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Thursday, October 11, 2007

The Cozy Feeling of Murder and Mayhem

Let’s face it. The only place where you can find humor in murder and mayhem is in a cozy mystery. Strictly speaking, there are many types of mysteries. But I’m referring to the sort that displays humorous antics and quirky characters. Jumble these together with a body, a collage of suspects, and you have yourself a cozy mystery.

For years I’ve been writing suspense-laden material whether a historical novel or a contemporary romance—they’ve all contained an element of suspense. But right now, I’m making the big leap from suspense to a cozy mystery. You’d think it would be an easy transition.

Not so. It’s a completely different animal. There’s a tremendous learning curve.

For one, adding the type of humor required caught me off guard. When you’ve been writing serious tension into every scene and your characters are racing against the clock before they all die, it’s not so easy to switch gears.

Cozies have a feel to them. Understanding that feel is the first step in understanding how to write them. But then again, every genre probably has a specific feel. Read the two following excerpts from two different novels and see if you can identify the cozy mystery.

Magnolia was applauding the performance now as she helped me to a seat and scooted in beside me. “Ivy, that was marvelous! Is that part of the show? The audience will love it. But how did they ever train the pig to do that?”

I decided I hadn’t the energy just then to tell her that the pig caper wasn’t part of the regular performance. Getting run over by the duet of an escaping pig and an angry Historical Society lady is somewhat debilitating for an LOL (Little old lady).

The next thing that went wrong was Ben Simpson’s performance as Will Rogers. He got through the monologue itself okay, sitting on his tall stool, but as he was getting off the stool something in his back locked up and he couldn’t straighten up. And there the poor guy stood, looking rather like a bent tooth pick.

The next excerpt:

“Now what would you call me?”

She could almost feel his gaze taking in everything from the wild curly hair that tumbled down across her shoulders and back, nearly reaching her waist, to the soft-pink silk blouse and flowered skirt, to the dainty leather sandals on bare feet and toes tipped in bright pink polish. “Delightful-looking decked-out demagogue of deceit.”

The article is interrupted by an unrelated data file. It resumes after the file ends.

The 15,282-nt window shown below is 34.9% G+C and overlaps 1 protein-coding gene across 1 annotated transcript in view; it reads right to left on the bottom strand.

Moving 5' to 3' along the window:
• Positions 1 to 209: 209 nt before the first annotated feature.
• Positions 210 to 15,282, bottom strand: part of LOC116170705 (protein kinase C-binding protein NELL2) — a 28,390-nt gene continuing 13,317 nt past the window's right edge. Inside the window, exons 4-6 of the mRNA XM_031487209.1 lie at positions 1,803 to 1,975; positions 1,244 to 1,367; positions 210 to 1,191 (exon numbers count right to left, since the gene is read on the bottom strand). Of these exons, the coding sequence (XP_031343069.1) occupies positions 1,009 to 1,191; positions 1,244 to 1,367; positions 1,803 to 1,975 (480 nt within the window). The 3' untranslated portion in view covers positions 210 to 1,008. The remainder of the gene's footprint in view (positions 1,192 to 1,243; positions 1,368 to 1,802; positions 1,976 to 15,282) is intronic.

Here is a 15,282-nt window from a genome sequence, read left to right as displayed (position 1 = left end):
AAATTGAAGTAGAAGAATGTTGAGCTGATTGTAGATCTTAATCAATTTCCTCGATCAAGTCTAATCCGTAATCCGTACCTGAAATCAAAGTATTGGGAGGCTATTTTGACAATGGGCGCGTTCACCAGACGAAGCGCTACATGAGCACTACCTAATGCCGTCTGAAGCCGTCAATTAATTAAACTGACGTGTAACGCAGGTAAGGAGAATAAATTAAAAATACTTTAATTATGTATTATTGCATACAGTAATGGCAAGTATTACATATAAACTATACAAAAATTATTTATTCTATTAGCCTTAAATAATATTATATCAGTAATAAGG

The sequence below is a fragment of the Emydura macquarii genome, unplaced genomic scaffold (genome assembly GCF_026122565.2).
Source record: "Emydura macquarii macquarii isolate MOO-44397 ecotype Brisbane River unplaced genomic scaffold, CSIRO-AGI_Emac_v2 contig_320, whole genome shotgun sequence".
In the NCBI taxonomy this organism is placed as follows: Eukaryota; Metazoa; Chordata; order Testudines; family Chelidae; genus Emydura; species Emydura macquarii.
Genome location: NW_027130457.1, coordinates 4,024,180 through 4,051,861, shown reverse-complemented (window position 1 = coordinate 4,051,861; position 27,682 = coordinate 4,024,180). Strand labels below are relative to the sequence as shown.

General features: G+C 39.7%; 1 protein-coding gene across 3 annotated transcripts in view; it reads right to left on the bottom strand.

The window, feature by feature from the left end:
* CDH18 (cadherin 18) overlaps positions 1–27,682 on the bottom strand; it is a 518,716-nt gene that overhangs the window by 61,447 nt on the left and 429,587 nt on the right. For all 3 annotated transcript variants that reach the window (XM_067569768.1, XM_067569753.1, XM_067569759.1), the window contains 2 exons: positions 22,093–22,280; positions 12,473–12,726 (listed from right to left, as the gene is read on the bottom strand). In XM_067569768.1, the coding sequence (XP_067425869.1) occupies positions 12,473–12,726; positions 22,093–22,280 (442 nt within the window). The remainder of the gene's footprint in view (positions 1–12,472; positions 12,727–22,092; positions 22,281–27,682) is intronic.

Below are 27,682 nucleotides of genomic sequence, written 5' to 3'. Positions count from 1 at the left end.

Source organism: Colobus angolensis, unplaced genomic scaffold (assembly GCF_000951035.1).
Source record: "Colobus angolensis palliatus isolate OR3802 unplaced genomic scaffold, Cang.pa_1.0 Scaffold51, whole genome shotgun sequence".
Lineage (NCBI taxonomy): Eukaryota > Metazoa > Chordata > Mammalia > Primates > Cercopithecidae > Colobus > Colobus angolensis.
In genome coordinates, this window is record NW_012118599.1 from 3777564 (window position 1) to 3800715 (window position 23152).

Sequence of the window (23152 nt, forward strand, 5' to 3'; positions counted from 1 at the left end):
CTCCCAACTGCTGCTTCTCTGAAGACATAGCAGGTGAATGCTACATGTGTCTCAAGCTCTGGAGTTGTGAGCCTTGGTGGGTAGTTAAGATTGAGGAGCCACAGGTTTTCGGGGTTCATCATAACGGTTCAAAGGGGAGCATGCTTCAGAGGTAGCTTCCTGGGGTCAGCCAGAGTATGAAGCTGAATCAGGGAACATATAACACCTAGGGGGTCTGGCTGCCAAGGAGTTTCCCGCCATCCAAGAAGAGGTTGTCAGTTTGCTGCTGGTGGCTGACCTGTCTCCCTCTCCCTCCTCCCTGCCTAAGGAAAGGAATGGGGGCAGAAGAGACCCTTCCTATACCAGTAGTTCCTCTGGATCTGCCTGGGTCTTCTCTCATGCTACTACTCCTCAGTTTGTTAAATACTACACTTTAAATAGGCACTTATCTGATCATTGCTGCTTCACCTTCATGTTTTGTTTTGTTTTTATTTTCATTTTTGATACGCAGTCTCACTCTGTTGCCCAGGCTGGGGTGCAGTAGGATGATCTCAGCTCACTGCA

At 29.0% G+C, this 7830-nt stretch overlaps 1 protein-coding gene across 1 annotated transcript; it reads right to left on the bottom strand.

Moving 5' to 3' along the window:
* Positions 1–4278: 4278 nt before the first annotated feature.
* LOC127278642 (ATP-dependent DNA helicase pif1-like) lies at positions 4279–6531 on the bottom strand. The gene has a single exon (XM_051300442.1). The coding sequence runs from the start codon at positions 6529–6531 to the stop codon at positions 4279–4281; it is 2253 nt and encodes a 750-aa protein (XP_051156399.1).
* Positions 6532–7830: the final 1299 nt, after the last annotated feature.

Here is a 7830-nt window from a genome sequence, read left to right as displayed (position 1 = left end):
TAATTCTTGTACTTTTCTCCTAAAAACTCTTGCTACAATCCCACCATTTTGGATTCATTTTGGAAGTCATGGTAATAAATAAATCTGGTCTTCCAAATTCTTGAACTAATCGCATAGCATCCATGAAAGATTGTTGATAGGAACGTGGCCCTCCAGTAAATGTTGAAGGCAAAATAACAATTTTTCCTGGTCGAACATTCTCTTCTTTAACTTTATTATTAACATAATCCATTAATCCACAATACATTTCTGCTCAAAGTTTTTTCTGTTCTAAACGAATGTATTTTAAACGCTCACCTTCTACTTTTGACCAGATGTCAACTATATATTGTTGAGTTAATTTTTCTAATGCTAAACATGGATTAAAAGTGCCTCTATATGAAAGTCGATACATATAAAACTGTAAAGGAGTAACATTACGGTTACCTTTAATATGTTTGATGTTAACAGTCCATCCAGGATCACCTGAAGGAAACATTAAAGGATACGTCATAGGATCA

She laughed again, shaking her head. “We’re making headway.”

He instantly sobered. “Don’t count on it. I’m not blind, but I’m not stupid, either.”

The smile disappeard. “Meaning?”

“Meaning I’m not oblivious to a pretty woman, but I don’t let any woman lead me around by the nose. You may be attractive but I’m not going to get all gooey-eyed over you just because you flash that smile and bat those eyelashes.

Okay, can you feel which one is the cozy mystery with nothing else but one scene?
The first excerpt was from Lorena McCourtney’s Stranded, An Ivy Malone Mystery. Her character, Ivy Malone, considers herself invisible because as a little old lady (LOL) nobody sees her. That’s part of the character’s quirkiness and yes it is the cozy mystery.

The second excerpt, Wanda Dyson’s Abduction. Each type of story has it’s own feel despite the differences in author’s voice. I hope you can tell that it doesn’t have the cozy mystery feel like Stranded, from the first excerpt.

Your clue that the opening excerpt is the cozy was probably the first person. Next, the humorous situation and third, word choice. All of those things work together to create the feeling for what’s termed a “cozy” mystery.

I’m interested to hear your thoughts on what gives a cozy it’s peculiar feel.

Blessings!
Beth

3 Comments:

Blogger angela said...

The most recent Cozies I've read are the Wedding Planner Mysteries by Deborah Donnelly. Her's have a chick-lit feel to them. And in the tense parts, like when the main character hides in the water off the dock while the bad guys ransack her boathouse, she comes out describing herself like a drowned rat--no terror there.

My favorite romantic suspense is SWEET REVENGE by Nora Roberts, though I was disappointed with the ending. The characters were more spyish than quirky.

I'm going to be starting my first romantic suspense soon, so I know I'll have a lot to learn. Feel free to pass along any pointers;)

4:45 PM  
Blogger Becky said...

Well, the LOL tipped me off that the first one was an Ivy Malone mystery, so I knew. Which means that the "feel" is not limited to the genre but extends to the individual author. I suppose that's just another way of saying "voice," isn't it.

Becky

10:19 AM  
Blogger Beth Goddard said...

Thanks Angela! Will do. Be sure to visit KMIS often-I know you'll learn a lot:)

Beth

2:58 PM  

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